KIRKWOOD, Mo. — Scott Stearman is passionate about urban ministry, social justice, human rights and believers’ role in making a kingdom difference on earth. Kirkwood, Mo., has benefitted from that passion. Now New York will.
Stearman, pastor of Kirkwood Baptist Church since February 2003, will take up his new post as pastor of Metro Baptist Church in New York City’s Hell’s Kitchen on Feb. 1. He sees the move as God’s opportunity for him to impact a broader audience.
In addition to his church role, Stearman will be the voice for the Cooperative Baptist Fellowship and the Baptist World Alliance at the United Nations.
The longtime minister has known about Metro Baptist and its “extraordinary” social outreach for a number of years. Although the congregation is smaller than that at Kirkwood, members have developed strong engagement with the community and beyond and commitment to urban ministry, Stearman said.
That ministry and the opportunity to engage with the U.N. were the impetus for Stearman and wife Cecelia to say yes to the Metro congregation.
“The call to Metro is a ‘mission call’…. It is a smaller church in a bigger city with a smaller salary and a much more expensive location,” Stearman wrote in Kirkwood Baptist’s Jan. 6 newsletter. “Am I out of my mind? Possibly. But at every step ‘no’ was the wrong answer.”
Though he and Cecelia are excited about the opportunity, they believe they will leave a lasting impact on Kirkwood Baptist.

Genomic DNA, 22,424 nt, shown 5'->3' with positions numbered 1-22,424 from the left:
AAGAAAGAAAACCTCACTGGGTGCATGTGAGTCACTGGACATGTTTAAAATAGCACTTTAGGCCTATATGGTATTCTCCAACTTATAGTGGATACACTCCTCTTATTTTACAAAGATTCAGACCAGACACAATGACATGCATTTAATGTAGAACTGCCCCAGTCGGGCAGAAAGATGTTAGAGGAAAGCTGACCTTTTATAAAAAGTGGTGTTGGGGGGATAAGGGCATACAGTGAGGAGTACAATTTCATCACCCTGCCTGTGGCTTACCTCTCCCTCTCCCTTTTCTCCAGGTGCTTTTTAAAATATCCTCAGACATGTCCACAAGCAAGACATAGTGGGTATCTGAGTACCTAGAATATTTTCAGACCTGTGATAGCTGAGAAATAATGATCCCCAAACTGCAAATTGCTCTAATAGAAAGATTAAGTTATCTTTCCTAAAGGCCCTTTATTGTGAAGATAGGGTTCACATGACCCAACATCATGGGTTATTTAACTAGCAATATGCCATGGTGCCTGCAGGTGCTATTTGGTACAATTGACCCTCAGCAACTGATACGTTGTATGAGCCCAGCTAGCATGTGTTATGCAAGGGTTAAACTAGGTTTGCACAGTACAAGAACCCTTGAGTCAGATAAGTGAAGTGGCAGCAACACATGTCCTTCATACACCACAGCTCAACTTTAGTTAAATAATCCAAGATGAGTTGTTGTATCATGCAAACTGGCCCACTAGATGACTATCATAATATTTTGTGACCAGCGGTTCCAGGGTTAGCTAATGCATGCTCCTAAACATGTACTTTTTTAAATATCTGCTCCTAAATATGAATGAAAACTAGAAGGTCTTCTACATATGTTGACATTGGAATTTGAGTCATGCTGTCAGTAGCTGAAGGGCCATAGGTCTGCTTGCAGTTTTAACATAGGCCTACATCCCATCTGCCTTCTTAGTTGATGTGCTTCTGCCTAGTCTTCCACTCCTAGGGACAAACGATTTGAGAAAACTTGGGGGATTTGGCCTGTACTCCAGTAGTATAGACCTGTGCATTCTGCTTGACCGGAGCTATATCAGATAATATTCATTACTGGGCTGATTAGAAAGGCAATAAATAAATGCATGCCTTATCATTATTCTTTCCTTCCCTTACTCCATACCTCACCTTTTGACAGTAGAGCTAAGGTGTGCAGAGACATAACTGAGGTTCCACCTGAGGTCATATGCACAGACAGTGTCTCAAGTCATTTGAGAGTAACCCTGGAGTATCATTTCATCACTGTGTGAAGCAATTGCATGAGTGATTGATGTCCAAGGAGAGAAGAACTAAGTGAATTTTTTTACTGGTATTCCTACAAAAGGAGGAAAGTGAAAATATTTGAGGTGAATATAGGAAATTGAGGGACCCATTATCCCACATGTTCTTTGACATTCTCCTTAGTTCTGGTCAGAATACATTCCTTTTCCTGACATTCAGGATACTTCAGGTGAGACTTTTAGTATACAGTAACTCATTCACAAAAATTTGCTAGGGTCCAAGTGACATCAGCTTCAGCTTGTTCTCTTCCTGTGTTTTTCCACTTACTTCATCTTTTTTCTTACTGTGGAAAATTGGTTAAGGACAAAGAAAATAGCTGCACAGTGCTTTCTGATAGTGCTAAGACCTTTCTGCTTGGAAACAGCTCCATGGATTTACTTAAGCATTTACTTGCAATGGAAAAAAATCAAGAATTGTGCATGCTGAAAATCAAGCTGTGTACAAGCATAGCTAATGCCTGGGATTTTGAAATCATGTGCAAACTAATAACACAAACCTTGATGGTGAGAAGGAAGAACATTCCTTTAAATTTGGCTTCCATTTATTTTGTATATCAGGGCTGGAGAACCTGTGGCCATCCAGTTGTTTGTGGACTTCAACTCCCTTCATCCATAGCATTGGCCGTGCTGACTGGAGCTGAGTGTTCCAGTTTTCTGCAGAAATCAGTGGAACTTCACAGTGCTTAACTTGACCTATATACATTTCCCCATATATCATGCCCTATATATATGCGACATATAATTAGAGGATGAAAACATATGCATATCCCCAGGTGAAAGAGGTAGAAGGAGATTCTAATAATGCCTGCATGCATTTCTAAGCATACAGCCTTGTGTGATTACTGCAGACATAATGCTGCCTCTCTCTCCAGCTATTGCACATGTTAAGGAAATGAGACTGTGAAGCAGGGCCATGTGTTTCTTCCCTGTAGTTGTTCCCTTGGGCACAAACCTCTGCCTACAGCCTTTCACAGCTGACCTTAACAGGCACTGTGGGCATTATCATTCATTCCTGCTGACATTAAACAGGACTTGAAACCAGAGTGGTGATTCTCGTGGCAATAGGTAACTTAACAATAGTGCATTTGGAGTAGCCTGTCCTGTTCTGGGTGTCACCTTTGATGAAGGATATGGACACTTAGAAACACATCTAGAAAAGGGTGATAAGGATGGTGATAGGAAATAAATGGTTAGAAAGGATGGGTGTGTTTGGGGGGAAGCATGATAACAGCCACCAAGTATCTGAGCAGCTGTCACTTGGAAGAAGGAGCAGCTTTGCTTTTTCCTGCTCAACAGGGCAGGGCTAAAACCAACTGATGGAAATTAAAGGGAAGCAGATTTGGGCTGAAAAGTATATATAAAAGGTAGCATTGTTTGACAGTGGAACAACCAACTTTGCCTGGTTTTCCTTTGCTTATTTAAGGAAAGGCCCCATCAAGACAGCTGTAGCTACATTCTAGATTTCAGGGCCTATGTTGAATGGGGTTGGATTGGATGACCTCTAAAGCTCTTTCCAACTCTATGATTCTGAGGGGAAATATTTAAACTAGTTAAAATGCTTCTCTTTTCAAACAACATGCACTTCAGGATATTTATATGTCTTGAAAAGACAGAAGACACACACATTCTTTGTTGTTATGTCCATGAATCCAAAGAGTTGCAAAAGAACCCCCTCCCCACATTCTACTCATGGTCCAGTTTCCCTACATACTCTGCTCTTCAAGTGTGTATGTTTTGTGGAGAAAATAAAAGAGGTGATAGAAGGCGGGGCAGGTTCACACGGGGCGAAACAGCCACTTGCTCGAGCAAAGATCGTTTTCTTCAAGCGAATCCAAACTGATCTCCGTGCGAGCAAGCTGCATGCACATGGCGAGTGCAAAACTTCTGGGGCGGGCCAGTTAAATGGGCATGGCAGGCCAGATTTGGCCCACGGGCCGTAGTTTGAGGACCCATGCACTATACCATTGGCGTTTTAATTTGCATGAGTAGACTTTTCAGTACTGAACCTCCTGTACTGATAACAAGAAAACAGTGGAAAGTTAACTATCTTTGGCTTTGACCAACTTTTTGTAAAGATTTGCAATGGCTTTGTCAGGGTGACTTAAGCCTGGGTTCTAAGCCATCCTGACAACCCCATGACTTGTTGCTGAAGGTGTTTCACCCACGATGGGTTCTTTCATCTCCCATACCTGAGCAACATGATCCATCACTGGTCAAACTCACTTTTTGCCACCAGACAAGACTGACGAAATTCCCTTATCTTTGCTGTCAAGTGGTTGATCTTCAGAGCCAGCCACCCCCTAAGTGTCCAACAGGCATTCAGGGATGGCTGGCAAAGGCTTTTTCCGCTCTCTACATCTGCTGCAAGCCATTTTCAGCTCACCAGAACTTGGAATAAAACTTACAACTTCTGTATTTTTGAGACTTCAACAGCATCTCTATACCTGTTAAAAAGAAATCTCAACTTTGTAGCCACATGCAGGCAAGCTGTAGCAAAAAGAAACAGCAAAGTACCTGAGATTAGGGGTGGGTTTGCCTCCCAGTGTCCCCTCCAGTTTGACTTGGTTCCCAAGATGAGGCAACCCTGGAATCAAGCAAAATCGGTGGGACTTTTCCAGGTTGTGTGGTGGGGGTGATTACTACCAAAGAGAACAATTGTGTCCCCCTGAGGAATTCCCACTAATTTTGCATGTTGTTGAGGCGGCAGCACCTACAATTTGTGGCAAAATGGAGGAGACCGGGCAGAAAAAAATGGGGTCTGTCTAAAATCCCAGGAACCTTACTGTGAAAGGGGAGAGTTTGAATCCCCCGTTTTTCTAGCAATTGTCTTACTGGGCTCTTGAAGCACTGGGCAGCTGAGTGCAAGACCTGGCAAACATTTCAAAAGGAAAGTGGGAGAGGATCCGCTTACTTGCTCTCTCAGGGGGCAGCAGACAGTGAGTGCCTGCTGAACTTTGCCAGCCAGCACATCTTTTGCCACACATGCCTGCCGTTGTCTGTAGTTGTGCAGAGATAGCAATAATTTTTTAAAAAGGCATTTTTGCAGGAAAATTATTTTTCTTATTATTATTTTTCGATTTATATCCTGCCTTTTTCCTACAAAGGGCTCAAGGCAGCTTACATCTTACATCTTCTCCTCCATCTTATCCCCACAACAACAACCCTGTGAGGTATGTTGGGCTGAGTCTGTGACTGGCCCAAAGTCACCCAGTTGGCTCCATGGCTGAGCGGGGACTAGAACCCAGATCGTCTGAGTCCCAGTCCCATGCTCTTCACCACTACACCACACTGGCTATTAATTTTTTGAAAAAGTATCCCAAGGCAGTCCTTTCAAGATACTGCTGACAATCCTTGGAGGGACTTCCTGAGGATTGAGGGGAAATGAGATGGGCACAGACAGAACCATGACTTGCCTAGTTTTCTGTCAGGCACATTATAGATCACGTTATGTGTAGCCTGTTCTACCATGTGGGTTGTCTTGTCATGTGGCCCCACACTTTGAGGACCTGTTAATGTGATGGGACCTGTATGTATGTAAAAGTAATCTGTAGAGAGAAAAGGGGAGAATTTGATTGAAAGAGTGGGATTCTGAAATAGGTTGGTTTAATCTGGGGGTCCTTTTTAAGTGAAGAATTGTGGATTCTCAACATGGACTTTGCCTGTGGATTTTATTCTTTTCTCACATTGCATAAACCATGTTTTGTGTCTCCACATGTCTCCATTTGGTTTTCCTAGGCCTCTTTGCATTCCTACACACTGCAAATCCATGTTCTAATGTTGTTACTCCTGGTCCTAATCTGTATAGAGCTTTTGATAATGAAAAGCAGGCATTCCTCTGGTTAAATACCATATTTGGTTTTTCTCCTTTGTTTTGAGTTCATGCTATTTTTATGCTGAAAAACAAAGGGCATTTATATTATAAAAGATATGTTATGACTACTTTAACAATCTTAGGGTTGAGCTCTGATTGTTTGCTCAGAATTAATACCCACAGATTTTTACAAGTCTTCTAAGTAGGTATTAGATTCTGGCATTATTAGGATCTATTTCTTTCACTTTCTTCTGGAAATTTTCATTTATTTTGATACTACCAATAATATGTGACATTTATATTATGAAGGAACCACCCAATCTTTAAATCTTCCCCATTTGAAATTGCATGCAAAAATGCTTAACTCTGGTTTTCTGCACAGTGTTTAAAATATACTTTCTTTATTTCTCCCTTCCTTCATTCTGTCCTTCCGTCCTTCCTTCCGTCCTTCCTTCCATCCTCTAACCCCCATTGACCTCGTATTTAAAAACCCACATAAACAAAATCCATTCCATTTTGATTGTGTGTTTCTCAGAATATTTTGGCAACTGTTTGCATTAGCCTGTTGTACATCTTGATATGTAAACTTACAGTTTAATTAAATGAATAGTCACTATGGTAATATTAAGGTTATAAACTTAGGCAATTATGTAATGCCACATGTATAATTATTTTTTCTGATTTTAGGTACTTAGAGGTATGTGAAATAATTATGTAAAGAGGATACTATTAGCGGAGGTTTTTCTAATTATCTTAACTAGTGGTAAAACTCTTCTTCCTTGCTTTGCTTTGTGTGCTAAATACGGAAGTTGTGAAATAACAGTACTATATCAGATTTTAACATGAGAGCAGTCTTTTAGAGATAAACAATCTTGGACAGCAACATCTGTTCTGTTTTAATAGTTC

“We [the congregation] have become more focused to community engagement and our impact on Kirkwood,” including more mission efforts in the St. Louis suburb.
“We also continue to be more explicit about inclusion, including LGBT (lesbian, gay, bisexual and transgender) people, into our community of faith,” he said.
Stearman also pointed to the Kirkwood congregation’s successful capital campaign and renovation of its facility with minimal debt.
Cecelia, a private voice instructor at Missouri Baptist University, has used her music abilities to impact Kirkwood as well, starting and leading the Community Gospel Choir and other activities.
As he approaches his new ministry, Stearman wants to “continue to grow the church community” and find “the right way to do outreach,” he said.
He added that part of the effort will involve “figuring out” Metro’s identity as the Hell’s Kitchen area changes. All of Manhattan is “gentrifying” and “becoming the playground of the very rich,” Stearman explained. The congregation will have to be aware of changing needs and ministry opportunities.
In the midst of change, the pastor also will develop relationships at the UN and will attend key committee meetings on religious liberty and human rights.
A pastor since 1989, Stearman served churches in Oklahoma; Athens, Greece; and Paris, France. He earned a Bachelor of Arts degree in religion and history at Oklahoma Baptist University, a Master of Divinity degree at Southwestern Baptist Theological Seminary, a master’s in philosophy and theology at Princeton Theological Seminary and a doctorate in ancient philosophy at the University of Oklahoma.
Stearman invites Baptists in Missouri who feel called to do a mission trip to come help in New York City. Contact him at firstname.lastname@example.org.